Cannabinoids and COVID-19: An Interview with Professor Richard van Breemen of Oregon State University

Cannabis Science and Technology, March 2022, Volume 5, Issue 2
Pages: 22-23

Columns | <b>Cannabis Crossroads</b>

Dr. Richard van Breemen from the Department of Pharmaceutical Sciences in the Oregon State University College of Pharmacy discusses his COVID-19 and cannabis research.

Dr. Richard van Breemen from the Department of Pharmaceutical Sciences in the Oregon State University College of Pharmacy is an expert in biomedical mass spectrometry with a focus on natural products. He researches the discovery of drugs from botanicals and investigates the safety and efficacy of botanical dietary supplements. He has been named one of the top 100 analytical scientists from around the world.

Dr. van Breemen and a team of collaborators made headline news recently showing that specific hemp compounds demonstrated the ability to prevent the virus that causes COVID-19 from entering human cells. Findings of this groundbreaking study were published in the Journal of Natural Products. I sat down with Dr. van Breemen to discuss this study as well as future research.

Can you please tell Cannabis Science and Technology® readers how, when, and why the Oregon State’s Global Hemp Innovation Center was conceived? What is the mission of this center?

Industrial hemp has a long history in Oregon. Oregon State University (OSU) hosted a national hemp research center from the 1880s until 1936. With the passage of the 2018 Farm Bill, the Global Hemp Innovation Center at Oregon State was initiated and officially launched in January 2020. The mission of the center is to provide expertise and leadership to enhance hemp production and post-harvest industries.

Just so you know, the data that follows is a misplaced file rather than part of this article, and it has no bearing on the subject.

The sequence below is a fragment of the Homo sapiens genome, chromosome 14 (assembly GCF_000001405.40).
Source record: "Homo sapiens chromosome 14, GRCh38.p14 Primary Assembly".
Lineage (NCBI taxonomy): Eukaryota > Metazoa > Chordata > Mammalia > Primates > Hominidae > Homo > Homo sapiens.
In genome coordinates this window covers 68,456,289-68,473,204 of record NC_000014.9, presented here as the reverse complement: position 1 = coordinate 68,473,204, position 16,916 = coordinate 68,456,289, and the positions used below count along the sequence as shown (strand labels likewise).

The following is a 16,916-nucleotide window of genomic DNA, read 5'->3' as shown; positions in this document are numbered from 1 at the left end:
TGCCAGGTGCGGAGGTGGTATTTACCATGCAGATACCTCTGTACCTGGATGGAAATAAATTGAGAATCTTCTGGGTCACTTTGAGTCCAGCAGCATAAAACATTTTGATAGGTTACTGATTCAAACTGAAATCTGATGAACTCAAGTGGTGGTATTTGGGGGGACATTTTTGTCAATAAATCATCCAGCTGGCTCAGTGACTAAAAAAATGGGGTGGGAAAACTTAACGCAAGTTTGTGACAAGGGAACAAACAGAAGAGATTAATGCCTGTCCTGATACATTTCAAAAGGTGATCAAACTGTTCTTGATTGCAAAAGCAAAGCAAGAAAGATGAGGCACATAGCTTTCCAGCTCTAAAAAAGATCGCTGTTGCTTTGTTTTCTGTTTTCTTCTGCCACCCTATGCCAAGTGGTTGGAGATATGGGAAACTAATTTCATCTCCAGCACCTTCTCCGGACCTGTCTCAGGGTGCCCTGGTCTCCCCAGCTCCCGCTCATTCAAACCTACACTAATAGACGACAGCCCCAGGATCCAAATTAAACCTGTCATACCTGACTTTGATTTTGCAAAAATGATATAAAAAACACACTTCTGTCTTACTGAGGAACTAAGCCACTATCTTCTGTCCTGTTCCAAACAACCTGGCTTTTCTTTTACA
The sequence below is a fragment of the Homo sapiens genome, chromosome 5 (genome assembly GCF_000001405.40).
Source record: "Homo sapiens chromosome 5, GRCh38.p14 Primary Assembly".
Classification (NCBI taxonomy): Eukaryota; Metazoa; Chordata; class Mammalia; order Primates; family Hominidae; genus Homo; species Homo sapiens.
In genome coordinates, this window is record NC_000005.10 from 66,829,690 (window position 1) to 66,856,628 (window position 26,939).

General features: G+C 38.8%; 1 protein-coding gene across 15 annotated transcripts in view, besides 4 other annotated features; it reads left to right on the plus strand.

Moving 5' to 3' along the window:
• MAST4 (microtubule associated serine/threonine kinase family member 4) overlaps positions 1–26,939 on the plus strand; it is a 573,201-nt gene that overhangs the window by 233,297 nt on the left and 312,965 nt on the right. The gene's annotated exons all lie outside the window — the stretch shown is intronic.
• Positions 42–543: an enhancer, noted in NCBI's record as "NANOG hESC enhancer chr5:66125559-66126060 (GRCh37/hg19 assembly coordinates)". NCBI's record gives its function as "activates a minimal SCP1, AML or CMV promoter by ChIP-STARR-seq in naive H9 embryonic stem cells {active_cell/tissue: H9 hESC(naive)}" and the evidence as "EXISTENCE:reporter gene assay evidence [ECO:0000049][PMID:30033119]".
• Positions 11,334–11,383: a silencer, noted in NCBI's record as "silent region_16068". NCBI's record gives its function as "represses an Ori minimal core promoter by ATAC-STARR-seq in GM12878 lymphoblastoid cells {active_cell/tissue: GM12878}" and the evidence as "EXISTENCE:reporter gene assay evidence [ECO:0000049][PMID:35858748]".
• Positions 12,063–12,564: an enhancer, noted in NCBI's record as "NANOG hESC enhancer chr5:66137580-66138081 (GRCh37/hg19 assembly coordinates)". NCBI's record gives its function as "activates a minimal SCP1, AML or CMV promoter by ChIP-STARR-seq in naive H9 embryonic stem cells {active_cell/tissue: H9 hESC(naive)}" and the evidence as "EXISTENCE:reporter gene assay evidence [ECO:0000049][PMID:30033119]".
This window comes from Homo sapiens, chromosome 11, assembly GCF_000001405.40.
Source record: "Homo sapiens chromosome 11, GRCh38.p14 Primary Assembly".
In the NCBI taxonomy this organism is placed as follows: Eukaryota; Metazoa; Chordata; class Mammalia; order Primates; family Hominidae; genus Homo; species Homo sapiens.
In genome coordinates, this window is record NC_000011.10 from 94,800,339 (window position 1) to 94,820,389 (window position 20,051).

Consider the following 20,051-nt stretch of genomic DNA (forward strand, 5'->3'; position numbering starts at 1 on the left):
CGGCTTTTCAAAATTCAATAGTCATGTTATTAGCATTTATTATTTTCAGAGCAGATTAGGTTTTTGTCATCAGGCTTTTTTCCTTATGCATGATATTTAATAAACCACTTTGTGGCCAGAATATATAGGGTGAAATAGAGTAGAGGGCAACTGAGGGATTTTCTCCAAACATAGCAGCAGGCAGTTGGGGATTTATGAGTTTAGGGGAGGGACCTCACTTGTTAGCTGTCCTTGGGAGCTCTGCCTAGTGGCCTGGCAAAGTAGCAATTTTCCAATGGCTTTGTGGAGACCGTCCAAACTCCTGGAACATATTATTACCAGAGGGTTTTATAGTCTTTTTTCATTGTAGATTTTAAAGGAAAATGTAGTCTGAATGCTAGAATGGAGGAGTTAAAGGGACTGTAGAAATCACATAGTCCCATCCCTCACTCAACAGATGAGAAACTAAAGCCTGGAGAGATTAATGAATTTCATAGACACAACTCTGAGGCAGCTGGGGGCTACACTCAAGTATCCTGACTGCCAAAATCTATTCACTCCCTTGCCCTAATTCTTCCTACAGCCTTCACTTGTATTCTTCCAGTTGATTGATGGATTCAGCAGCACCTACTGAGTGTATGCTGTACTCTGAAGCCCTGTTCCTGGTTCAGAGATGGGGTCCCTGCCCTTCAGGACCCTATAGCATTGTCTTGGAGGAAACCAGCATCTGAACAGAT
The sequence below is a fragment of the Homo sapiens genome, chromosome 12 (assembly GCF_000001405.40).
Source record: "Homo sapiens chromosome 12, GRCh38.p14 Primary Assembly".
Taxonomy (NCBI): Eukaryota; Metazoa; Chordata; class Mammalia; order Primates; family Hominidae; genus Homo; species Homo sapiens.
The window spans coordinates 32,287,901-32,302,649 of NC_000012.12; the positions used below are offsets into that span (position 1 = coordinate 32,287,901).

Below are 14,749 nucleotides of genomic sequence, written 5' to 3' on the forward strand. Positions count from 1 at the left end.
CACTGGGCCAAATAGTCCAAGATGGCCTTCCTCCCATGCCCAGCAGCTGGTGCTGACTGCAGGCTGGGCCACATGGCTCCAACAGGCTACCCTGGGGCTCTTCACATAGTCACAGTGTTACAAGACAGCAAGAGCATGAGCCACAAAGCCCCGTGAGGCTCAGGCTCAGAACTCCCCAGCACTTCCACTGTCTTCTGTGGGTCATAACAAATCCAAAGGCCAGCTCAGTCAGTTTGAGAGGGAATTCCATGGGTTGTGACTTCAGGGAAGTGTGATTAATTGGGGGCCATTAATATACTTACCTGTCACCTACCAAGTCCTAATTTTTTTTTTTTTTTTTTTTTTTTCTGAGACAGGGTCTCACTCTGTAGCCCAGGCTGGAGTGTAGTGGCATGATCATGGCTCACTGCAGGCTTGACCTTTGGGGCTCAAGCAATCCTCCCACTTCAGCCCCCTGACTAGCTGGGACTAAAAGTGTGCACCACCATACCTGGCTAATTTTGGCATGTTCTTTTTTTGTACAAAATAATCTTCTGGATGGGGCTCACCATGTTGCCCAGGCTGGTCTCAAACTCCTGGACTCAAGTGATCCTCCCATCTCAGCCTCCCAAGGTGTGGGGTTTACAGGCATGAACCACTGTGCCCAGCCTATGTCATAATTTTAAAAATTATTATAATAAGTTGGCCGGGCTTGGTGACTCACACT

You found that a pair of cannabinoid acids (cannabigerolic acid [CBGA] and cannabidiolic acid [CBDA]) bind to the SARS-CoV-2 spike protein, preventing entry into cells. Why did you begin to focus on COVID-19, and what were the major challenges early in this study?

In response to the COVID-19 pandemic during 2020, Oregon State University converted its classes to remote learning and curtailed most in person laboratory research. Those laboratories carrying out essential research, such as COVID research like ours, could remain open providing measures were put in place such as masking and social distancing. The major early challenges were funding and reduced staffing that was mandated by social distancing.